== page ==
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Good evening.

I'm trying to rotate a line on a canvas using setRotation -method and it works perfectly, unless you want to draw another shape on the same canvas. After using Canvas's concat -method, the entire canvas will be rotated, let's say, by 30 degrees counterclockwise/clockwise. And this is the problem. I would like to rotate only the line and I don't want to rotate any other shapes on this canvas or the entire canvas. I found out that the bitmap could be drawn with matrices, but it looks cumbersome and clumsy. Also, there was a suggestion to setup a new matrix for the Canvas, in fact, this proposition works neither.

So, the question sounds simple enough, how could the only one shape on the canvas be rotated without using OpenGl and affecting on other shapes on the canvas?

Thank you for your answers in advance!

Here is the code with comments and other stuff:

@Override
public void onDraw(Canvas canvas)
{
    int startX, startY, stopX, stopY;
    startY = stopY = 100;
    startX = 100;
    stopX = 200;
    this.paint = new Paint();
    //this.path = new Path();
    this.matrix = canvas.getMatrix();
    this.paint.setColor(Color.BLUE);
    this.paint.setStrokeWidth(4);

    this.matrix.setRotate(180, startX, startY);
    canvas.concat(this.matrix);
    /*this.matrix.setTranslate(startX, 0);
    canvas.concat(this.matrix);*/

    canvas.drawLine(startX, startY, stopX, stopY, this.paint);

    canvas.setMatrix(new Matrix());
    //canvas.drawCircle(200, 200, 50, paint);
}
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This is a terribly inefficient way to go about rotating a line. It would be rather simple to calculate its new x and y endpts after rotation. –  Mozoby Sep 12 '12 at 17:32
    
@Mozoby, what would you suggest instead of using rotation? p.s. Don't give too much credits to the code above. It was only example. –  user1415536 Sep 12 '12 at 17:37
    
There is another way to rotate only one shape. But it seems a bit clumsy: canvas.rotate(90, startX, startY); canvas.drawLine(startX, startY, stopX, stopY, this.paint); canvas.rotate(-90, startX, startY); –  user1415536 Sep 12 '12 at 17:52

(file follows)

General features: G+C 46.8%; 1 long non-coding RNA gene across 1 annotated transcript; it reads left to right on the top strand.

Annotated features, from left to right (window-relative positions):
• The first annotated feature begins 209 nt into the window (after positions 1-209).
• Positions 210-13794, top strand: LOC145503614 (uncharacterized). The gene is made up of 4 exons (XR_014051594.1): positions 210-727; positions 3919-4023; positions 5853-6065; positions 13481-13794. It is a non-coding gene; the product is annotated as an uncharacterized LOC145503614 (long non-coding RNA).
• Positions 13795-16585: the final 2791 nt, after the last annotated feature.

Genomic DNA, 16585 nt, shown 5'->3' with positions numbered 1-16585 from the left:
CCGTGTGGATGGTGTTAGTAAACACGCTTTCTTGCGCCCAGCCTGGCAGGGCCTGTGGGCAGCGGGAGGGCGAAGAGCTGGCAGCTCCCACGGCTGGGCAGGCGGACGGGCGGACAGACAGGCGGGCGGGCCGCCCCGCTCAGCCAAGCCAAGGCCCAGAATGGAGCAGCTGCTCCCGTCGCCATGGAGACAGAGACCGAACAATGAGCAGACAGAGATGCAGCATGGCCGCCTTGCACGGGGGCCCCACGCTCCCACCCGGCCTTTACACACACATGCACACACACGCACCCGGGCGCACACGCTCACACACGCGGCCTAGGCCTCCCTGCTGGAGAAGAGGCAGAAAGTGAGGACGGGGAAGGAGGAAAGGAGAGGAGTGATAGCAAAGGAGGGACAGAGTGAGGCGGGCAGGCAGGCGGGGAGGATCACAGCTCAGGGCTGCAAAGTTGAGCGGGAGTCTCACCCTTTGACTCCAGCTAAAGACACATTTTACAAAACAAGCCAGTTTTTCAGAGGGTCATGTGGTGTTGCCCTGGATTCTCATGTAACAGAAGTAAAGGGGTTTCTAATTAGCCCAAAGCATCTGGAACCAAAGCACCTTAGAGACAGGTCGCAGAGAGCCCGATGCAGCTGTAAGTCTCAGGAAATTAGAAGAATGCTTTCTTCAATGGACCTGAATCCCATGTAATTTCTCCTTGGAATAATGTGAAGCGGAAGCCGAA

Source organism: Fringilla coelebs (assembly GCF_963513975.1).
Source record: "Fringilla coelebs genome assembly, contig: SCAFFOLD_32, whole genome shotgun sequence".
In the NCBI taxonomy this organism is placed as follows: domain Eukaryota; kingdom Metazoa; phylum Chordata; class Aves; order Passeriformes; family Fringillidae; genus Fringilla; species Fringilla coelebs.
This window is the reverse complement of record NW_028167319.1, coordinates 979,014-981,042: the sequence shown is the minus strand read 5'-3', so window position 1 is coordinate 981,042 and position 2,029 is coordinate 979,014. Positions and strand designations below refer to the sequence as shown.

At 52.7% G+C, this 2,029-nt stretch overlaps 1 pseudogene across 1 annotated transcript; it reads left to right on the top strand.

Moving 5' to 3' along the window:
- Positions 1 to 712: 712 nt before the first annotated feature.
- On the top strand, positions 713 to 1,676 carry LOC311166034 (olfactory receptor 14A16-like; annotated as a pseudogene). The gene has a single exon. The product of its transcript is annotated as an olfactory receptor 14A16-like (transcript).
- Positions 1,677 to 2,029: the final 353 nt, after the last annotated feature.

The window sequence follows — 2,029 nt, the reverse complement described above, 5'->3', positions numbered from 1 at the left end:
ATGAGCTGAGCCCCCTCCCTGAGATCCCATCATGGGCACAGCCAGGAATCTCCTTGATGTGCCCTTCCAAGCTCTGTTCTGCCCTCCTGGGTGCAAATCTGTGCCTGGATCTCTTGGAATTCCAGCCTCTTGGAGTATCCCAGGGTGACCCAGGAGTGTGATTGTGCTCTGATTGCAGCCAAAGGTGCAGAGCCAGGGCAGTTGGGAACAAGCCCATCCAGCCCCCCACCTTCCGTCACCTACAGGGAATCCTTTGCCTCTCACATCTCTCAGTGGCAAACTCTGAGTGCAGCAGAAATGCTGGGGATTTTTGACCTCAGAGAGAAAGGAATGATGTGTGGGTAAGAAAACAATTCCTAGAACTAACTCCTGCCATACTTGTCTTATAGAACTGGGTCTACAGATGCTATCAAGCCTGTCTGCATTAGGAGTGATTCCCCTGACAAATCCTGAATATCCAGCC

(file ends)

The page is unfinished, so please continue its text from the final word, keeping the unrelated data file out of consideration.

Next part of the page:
I suggest transforming and translating the actual line coordinates rather than the whole canvas. This can be done with linear algebra. This should help: mathworks.com/support/solutions/en/data/1-8P4ZK5/… –  Mozoby Sep 12 '12 at 18:25
1  
@Mozoby, I thought of that, to be honest. I assumed, if framework has this functions already, why should I implement them on my own. But, you are right in this case, it will reduce the overhead of translation and transformation, if I'll do only for one line, not for the entire canvas. –  user1415536 Sep 13 '12 at 8:56
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2 Answers 2

up vote 3 down vote accepted

You could try Canvas.save() and Canvas.restore() for this. They supposedly put current matrix into stack and you can return back to previous one once done with the modified matrix.

this.matrix.setRotate(180, startX, startY);
canvas.save();
canvas.concat(this.matrix);
canvas.drawLine(startX, startY, stopX, stopY, this.paint);
canvas.restore();
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Thank you! This one works as I expected! –  user1415536 Sep 12 '12 at 17:19
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Mozoboy proposed the idea of using the linear algebra. Here is a new code of the onDraw(Canvas canvas) method with using linear algebra and staying in the scopes of the Android APIs:

    Matrix m = new Matrix();       //Declaring a new matrix
    float[] vecs = {7, 3};    //Declaring an end-point of the line

   /*Declaring the initial values of the matrix 
     according to the theory of the 3 
     dimensional chicken in 2D space 
    There is also 4D chicken in 3D space*/

    float[] initial = {1, 0, 0, 0, 1, 0, 0, 0, 1};    
    m.setValues(initial);   
    float[] tmp = new float[9];    //Debug array of floats
    m.setRotate(90, 4.0f, 3.0f);    //Rotating by 90 degrees around the (4, 3) point
/*Mapping our vector to the matrix. 
  Similar to the multiplication of two
  matrices 3x3 by 1x3. 
  In our case they are (matrix m after rotating) multiplied by      
  (7)
  (3)
  (1) according to the theory*/ 

  m.mapPoints(vecs);             

    for(float n : vecs)
    {
        Log.d("VECS", "" + n);     //Some debug info
    }

    m.getValues(tmp);
    for(float n : tmp)
    {
        Log.d("TMP", "" + n);      //also debug info
    }

As a result of this algorithm, we have a new coordinates of the line's end point (4, 6).

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